Bringing your new dog home

You’ve done all your research – you’ve asked all the right questions – you’ve chosen the perfect dog – you’re ready to bring her home. NOW WHAT?! Bringing your new dog home is so exciting! Don’t miss this essential guide to making this a pleasurable, stress free experience for all concerned!

Here you will find helpful and useful advice on the best time to get a new dog, preliminary safety arrangements, tips on potty training, sleeping arrangements and your new dog’s diet. You will also find advice on bringing her home safely and welcoming your new dog into your home. And last but certainly not least, we will attempt to prepare you for the first few nights with your new dog!

The best time to get a new dog
Whether you have decided to get a new puppy or give an older dog a loving home – the timing is crucial. Please, please do NOT get a dog as a Christmas or Birthday present. Dogs are not toys to be bought on a whim and then discarded when the novelty wears off – they are not “presents” to be exchanged or the new “in” must-have accessory. They are intelligent creatures, feeling all the emotions we do an they need the stability of a secure, loving home.

But I’m sure you want only the best for your dog – after all – you are reading this, aren’t you?

Plan a quiet weekend, better still week, when there is just you and your family around, to gently introduce your lovely pet to her new home. When you first bring your new dog home, she will be nervous, confused and apprehensive and her senses will be assaulted with a thousand new sights and smells – so keep things as calm as possible.

Preliminary Safety Arrangements
Keep safety paramount in your mind before and during bringing your new dog home. Pet proof your home before hand. This can be as simple as making sure all electrical cables are out of the way, keeping chocolate out of reach and putting away all poisonous houseplants.

The best way to approach this is to put yourself in your dog’s place. Look at things from her eye level – what do you see – what is temptingly within your reach? Older dogs will want to investigate – puppies will be into EVERYTHING!! Electric cables from all the gadgets a modern home can’t do without, exposed nails or staples under your bed or sofas and settees, beautiful houseplants which will, at the very least make your dog quite ill, and that stash of chocolates you’re hiding from the kids! – all these need to be taken care of before bringing your new dog home. Look at their world from their perspective and you’ll go far in keeping your beautiful dog safe.

Potty training arrangements
If you have chosen to rehome a mature dog, talk with the shelter staff about her routine. You will gather a lot of information which will enable you to make the transition from the shelter to your home as smooth and stress free as possible.

Over the first few days after bringing your new dog home, do be patient with her if she has the odd accident or two – by all means do tell her off in a firm BUT gentle voice and show her where you want her to go. Put yourself in her place – she is nervous and stressed – and her tummy is probably churning with anxiety! And she’s not really sure what you expect of her.

With your patience and understanding, she will settle into her new routine over the next couple of days.

If, however, you have chosen to go down the puppy route – do be warned – it’s like having a new baby in the house. Puddles in the most unexpected places, sleepless nights and chewed EVERYTHING. Fortunately, puppies grow up a lot quicker than baby humans do, so this phase will be over a lot sooner!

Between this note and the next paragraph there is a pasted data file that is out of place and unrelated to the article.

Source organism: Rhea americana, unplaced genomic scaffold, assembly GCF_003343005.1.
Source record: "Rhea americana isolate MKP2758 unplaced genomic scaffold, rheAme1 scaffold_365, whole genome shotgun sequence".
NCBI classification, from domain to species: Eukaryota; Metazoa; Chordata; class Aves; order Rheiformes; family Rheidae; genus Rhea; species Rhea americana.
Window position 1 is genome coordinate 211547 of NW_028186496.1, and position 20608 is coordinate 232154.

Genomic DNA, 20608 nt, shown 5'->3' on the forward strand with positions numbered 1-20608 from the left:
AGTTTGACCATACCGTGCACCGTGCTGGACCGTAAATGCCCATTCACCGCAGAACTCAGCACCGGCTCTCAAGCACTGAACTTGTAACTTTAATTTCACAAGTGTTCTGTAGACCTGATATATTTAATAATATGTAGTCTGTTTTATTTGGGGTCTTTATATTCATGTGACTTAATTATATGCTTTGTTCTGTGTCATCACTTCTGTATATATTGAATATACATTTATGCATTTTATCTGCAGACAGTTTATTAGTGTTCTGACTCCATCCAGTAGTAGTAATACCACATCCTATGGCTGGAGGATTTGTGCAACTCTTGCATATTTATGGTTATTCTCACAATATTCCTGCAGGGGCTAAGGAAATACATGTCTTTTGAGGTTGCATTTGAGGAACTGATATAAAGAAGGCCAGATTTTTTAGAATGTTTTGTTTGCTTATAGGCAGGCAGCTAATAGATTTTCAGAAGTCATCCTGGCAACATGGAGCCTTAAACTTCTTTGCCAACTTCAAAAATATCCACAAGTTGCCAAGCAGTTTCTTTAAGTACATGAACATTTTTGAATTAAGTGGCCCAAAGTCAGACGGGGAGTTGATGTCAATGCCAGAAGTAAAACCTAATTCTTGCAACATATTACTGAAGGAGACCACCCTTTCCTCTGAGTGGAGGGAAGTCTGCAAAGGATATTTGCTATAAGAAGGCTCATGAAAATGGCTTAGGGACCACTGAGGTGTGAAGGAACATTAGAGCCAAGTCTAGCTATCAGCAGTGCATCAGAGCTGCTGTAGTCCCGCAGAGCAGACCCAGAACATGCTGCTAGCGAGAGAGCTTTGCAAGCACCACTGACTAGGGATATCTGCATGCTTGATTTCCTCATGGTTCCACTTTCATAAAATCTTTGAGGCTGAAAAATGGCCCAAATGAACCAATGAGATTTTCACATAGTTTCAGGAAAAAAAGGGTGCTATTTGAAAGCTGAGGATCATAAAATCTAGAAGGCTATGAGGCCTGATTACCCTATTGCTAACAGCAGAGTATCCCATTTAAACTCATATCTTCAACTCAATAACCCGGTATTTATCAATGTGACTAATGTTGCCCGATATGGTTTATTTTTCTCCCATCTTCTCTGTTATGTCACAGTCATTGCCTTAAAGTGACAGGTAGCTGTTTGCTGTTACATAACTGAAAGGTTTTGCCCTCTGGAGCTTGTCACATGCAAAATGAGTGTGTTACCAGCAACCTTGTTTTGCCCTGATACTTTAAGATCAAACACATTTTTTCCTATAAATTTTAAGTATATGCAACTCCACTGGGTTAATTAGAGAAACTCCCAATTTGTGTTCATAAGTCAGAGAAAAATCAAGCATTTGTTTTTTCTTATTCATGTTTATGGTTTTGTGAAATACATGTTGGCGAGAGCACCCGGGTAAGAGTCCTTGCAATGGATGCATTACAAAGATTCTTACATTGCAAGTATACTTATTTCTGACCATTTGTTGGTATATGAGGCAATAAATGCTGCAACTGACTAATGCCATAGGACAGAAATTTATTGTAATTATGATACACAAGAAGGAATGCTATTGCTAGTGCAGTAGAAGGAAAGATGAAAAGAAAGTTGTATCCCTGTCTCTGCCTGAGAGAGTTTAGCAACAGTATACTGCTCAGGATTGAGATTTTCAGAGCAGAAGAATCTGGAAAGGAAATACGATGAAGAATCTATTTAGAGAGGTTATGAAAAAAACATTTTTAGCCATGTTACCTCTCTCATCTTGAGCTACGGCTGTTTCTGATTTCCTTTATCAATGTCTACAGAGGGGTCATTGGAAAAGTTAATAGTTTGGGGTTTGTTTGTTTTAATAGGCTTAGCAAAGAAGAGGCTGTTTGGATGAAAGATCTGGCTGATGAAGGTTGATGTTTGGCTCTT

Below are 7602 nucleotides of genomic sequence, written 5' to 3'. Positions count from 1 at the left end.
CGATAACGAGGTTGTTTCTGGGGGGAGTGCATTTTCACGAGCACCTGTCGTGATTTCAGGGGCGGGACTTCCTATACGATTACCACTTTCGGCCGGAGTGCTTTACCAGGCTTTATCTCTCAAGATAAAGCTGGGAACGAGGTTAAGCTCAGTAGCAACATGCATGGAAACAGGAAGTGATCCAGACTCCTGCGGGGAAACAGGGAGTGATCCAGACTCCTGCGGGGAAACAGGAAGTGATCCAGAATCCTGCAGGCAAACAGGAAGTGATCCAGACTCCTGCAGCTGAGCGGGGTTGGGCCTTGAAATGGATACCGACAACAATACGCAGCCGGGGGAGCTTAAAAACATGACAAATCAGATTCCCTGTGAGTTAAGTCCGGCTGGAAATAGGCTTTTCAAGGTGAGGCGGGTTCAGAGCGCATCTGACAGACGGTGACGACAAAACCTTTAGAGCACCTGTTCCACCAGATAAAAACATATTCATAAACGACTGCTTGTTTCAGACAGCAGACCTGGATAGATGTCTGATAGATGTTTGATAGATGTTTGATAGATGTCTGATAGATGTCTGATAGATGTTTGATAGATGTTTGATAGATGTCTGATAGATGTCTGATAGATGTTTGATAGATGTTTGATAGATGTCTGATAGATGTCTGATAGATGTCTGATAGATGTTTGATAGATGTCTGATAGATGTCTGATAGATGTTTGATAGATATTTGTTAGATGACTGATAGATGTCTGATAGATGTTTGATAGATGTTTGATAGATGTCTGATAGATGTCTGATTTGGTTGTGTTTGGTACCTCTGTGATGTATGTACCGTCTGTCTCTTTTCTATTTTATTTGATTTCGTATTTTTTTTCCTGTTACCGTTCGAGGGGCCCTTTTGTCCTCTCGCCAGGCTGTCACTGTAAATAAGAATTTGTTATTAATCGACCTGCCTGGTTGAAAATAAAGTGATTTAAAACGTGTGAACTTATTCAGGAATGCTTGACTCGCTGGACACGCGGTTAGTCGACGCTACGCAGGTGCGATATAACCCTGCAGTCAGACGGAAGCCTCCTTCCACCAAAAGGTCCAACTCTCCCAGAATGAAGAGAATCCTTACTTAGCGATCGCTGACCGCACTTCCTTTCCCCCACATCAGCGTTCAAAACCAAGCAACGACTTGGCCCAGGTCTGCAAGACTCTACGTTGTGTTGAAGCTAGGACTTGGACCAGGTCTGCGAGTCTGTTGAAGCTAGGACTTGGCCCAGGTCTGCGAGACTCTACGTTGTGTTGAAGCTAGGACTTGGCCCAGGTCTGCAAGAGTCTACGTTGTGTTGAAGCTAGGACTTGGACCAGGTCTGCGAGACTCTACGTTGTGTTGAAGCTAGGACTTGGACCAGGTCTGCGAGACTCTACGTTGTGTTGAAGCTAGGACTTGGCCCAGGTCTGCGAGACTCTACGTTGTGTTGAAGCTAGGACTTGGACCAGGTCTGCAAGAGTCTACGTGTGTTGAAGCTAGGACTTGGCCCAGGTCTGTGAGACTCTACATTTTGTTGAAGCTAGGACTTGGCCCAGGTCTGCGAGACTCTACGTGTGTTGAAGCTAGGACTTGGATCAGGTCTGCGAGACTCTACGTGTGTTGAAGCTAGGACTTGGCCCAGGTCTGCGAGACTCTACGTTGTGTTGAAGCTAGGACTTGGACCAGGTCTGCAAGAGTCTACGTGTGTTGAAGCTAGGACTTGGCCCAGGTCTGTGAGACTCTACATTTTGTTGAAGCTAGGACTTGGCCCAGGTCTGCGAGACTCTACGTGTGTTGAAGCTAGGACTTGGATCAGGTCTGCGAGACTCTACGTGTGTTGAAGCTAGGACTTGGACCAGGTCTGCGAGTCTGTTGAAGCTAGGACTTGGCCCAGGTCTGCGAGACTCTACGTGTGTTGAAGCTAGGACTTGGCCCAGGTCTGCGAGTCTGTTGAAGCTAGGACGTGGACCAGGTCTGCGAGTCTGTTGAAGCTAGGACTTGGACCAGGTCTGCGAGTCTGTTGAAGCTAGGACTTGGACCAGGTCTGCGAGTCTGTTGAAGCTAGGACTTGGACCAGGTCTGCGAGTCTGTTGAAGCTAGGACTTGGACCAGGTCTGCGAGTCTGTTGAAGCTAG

Hopefully your puppy has been started off down the road to successful potty training and will just need gentle reminding of what is expected of her. Once again, before bringing your new dog home, do discuss her routine with her breeder or shelter staff – this will help you and your dog.

Do remember, the most likely times for your puppy to need to relieve herself will be

Just after she has woken up
Just after she has eaten

Of course, as a puppy, she will be sleeping and eating a lot, so it naturally follows that she will be relieving herself rather a lot too!

Be vigilant during, simply taking your puppy to her litter tray or garden frequently, will usually do the trick. Lots and lots of praise is the order of the day – your puppy is naturally clean and will get the message very quickly.

Do remember to keep the size of the Litter Tray relevant to the size of your puppy – she needs to be able to get in and out without a struggle – but it also needs to be big enough for her to comfortably stand in.

The less chance you give your puppy to have accidents, the less likely you are to have long term problems with her. Dogs are attracted to urine smells and will naturally tend to repeatedly use the same area. This is the principle on which litter boxes work – so, just start them off right and off they will go!

If you catch your puppy in the act, say “NO!” very firmly, gently pick her up and pop her into her box, rewarding her with huge amounts of praise when she obliges!

Then clean the area where she has had an accident thoroughly to avoid her re-using that particular spot in future. Use a specialised Pet Urine Cleaner – and eliminate odours before they become an annoying recurring attraction with your pet. Many of our regular cleaning agents contain ammonia – this actually makes the matter worse, attracting your dog to the smell, so do be careful in what you choose.

Sleeping arrangements
With a mature dog, try to bring away something familiar to your dog, if at all possible – something which she has used at the shelter, such as her bed, a favourite toy or water bowl. This will make the transition just so much easier on her.

Your new dog will initially be a bit confused with her new routine, so consistency really is the key to settling her down soon. Show her her new bed, pop a soft toy or comfortable blanket in with her and let her settle down. She may create a bit of a fuss to begin with – but she will quickly get the hang of things.

I would recommend keeping her in a fairly confined space initially – something like the utility room or kitchen is usually a good idea. If she has been accustomed to a crate – continue to use this. A crate will be familiar and increase her sense of safety.

Whatever you do, do make sure she has no way of escaping, and that there are no hazards around for her to get into trouble with if she does decide to do a bit of investigating when you’re not around.